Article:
“Don’t look out only for your own interests, but take an interest in others, too” (Philippians 2:4,NLT).
In this text, the Apostle Paul is dealing with a problem that if it isn’t resolved will allow the destructive forces seeking to hinder the progress of the gospel to succeed. Unfortunately, there isn’t unity over what needs to be done in order to reduce the progress of these destructive forces.
In the midst of all of this, Paul presents a proposal to address the issue at hand. He encourages the Philippian Christians to join him in combating these destructive forces by saying, “Don’t look out only for your own interest, but to take an interest in others, too.”
This reminds me of the conflicts we’re currently experiencing related to a best practice for reducing the spread of Covid-19 infections. While in recent times we’ve received mixed messages from the political community, the medical and scientific communities have been consistent in saying that in order to reduce the spread of Covid-19 infections, wear a cloth mask. Now this doesn’t mean that wearing a mask in public is going to guarantee you won’t become infected; it simply reduces your chances of either spreading the coronavirus or contracting the coronavirus. The best way to prevent illness is to avoid being exposed to this virus.
So, here’s the question. Is not wearing a mask out in public being selfish?
On the one hand, it’s not being selfish if you’ve to go out into public and you meet one of the conditions provided by the Center for Disease Control and Prevention (CDC). According to the CDC, “Cloth face coverings should not be placed on young children under age 2, anyone who has trouble breathing, or is unconscious, incapacitated, or otherwise unable to remove the mask without assistance.”
Beyond that, every state has its own guidelines regarding the wearing of face coverings. For example, the Department of Public Health in California gives mask exemptions to “persons with a medical condition, mental health condition, or disability that prevents wearing a face covering.” Unlike the California Department of Public Health, the South Carolina Department of Health and Environmental Control doesn’t give mask exemptions beyond what the CDC has stated.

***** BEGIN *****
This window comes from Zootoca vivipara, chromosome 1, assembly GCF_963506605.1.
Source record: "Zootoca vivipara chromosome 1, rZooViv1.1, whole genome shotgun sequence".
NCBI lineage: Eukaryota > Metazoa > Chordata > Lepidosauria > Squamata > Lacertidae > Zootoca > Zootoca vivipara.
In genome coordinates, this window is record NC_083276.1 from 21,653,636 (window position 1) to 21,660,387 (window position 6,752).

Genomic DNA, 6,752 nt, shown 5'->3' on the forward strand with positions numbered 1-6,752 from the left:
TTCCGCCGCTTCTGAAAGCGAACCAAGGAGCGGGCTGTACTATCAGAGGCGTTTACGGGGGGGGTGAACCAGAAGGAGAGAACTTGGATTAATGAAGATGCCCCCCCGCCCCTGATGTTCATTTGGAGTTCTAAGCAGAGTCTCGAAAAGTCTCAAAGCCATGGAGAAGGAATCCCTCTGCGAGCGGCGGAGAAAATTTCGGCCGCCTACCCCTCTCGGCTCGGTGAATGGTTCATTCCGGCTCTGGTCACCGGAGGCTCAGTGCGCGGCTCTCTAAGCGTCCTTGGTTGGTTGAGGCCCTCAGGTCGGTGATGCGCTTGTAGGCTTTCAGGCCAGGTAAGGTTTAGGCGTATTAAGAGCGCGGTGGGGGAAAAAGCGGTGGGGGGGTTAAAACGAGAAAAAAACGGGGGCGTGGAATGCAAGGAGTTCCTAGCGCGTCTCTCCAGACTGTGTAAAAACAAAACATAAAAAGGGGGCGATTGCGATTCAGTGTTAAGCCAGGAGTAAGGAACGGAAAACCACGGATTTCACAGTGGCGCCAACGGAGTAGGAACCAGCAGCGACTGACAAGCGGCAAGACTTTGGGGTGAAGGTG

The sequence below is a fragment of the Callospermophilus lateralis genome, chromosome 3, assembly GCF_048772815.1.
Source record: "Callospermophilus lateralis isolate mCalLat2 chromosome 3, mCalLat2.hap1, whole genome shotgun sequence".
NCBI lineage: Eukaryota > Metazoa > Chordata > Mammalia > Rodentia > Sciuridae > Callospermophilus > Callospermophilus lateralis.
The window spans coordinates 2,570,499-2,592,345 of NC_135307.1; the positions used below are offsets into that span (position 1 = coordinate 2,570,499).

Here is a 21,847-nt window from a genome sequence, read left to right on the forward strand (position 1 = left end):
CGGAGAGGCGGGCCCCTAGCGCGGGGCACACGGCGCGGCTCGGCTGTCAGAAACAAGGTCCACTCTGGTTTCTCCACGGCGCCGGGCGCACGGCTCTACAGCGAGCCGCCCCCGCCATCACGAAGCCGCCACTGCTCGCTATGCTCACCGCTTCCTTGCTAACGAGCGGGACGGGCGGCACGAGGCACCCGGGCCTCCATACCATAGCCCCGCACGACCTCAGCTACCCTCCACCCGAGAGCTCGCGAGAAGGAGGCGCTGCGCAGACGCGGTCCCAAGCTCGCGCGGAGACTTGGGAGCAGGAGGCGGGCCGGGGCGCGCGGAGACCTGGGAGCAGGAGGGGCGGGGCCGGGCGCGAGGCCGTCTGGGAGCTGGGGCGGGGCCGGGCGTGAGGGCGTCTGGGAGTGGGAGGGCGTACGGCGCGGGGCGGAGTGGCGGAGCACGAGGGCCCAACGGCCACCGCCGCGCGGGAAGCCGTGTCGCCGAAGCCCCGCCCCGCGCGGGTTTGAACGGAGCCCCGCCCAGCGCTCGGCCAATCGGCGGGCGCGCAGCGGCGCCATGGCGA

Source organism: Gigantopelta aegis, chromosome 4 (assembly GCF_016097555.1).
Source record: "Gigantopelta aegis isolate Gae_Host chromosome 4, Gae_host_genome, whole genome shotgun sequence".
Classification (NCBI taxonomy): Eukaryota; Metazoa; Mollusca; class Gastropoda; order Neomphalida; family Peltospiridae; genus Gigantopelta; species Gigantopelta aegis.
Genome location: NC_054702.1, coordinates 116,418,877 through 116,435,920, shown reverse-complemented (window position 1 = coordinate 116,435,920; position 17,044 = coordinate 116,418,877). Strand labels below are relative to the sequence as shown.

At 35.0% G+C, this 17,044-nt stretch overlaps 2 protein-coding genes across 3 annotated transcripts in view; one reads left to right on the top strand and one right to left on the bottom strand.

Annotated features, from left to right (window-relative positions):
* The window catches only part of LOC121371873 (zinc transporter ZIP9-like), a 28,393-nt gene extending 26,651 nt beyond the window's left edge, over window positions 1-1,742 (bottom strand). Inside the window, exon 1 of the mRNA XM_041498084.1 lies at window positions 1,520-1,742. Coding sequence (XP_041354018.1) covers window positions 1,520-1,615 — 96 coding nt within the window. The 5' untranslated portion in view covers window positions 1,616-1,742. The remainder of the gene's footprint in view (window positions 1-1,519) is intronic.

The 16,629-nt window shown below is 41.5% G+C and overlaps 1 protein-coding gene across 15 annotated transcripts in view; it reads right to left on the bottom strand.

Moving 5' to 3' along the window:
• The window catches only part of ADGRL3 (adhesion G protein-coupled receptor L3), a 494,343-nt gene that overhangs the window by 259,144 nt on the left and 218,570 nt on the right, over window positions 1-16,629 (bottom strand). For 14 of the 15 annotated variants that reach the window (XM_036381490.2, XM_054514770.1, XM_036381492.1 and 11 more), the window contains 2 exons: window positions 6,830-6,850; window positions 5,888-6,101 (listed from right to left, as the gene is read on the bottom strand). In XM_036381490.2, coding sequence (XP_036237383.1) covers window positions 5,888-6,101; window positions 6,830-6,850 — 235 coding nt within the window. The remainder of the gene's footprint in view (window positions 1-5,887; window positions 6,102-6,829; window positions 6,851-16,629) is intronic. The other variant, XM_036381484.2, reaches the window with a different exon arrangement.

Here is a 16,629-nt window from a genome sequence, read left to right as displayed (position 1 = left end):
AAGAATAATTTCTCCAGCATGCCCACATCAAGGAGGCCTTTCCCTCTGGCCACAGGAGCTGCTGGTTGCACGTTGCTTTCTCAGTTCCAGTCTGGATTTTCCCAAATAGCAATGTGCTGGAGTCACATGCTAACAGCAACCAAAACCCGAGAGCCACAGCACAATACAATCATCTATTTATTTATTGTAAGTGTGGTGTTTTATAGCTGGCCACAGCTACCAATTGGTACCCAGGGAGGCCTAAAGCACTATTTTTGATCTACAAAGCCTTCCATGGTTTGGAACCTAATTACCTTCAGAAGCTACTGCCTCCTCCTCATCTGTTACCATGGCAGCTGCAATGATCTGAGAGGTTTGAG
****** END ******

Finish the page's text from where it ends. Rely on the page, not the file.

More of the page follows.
In fact, the SC Department of Health and Environmental Control (DHEC) announced yesterday 1,573 new confirmed cases Covid-19 and 52 additional confirmed deaths. This brings the total number of confirmed cases to 83,720 and confirmed deaths to 1,505.
Therefore, unless you have a legitimate health reason for not wearing a mask, then it’s best to wear a mask when you go out into public settings. Here’s why. You’re going to come into contact with people who you don’t know how well they are.
On the other hand, in my opinion, it’s selfish not to wear a mask when you don’t have a legitimate health reason for not doing so. There are people who are simply refusing to wear a mask. They have no legitimate health reason for not wearing a mask in public settings.
Unfortunately, masks have become a flashpoint, today. For example, I heard a man on the news the other day say, “I’m not going to wear a mask just to make someone else comfortable.” Again, for example, when a lady was asked publicly why she wasn’t wearing a mask, she replied, “I don’t want to wear a mask and nobody can make me.” In fact, she started blowing her breathe in the direction of those questioning her.
Still others are having coronavirus parties and some public businesses are refusing to practice social distancing. In the picture above, two men who aren’t wearing masks are blowing their breathe on a man who is wearing a mask. Masks have become such a flashpoint, today, until people have been shot and killed following conflicts over wearing masks in public places.
Now one of the solutions to all of this is what the Apostle Paul proposed. Paul claimed that if the Philippians wanted to participate successfully with him in the struggle against the destructive forces seeking to kill the progress of the gospel, then they must not look out only for their own interests, but to be concern for the needs and interests of others.
Likewise, the Covid-19 virus will continue to spread and kill people here in the United States until we have enough folk, who don’t have health reasons for not wearing a mask, are willing to stop looking out for their own interest and be concerned enough for the needs and interests of others to wear a mask whenever they go out into public places.
To this end, our Western Cluster of Churches have started the Wearing Is Caring Project. The Wearing Is Caring Project provides 2-layer polyester fabric, black or white masks imprinted with the PCUSA logo and the Christian message “Love One Another as I have loved you.” The proceeds from the sale of the masks will be used to purchase much needed Personal Protective Equipment (PPE) to help protect the high-risk seniors and the staff members of the Presbyterian Communities of South Carolina. Sessions may order masks to be distributed to members of their congregations by contacting Rev. Brad Christie at 864-229-5814.
PRAYER: Dear God, please help us to guard against any selfishness that might lead to dissension; and empower us to show genuine concern for the needs and interests of others during this Covid-19 pandemic. In Jesus’ name, we pray. Amen.
Trinity Presbytery Western Cluster PCUSA Mask Project
Rev. Dr. Danny Murphy, SR.
The ultimate aim of Trinity Presbytery is to equip and empower our member congregations to become communities of faith, hope, love, witness and service, so that those who do not know Jesus might come to know, love and serve him and so that those who do know Jesus might come to love him more intimately and serve him more faithfully.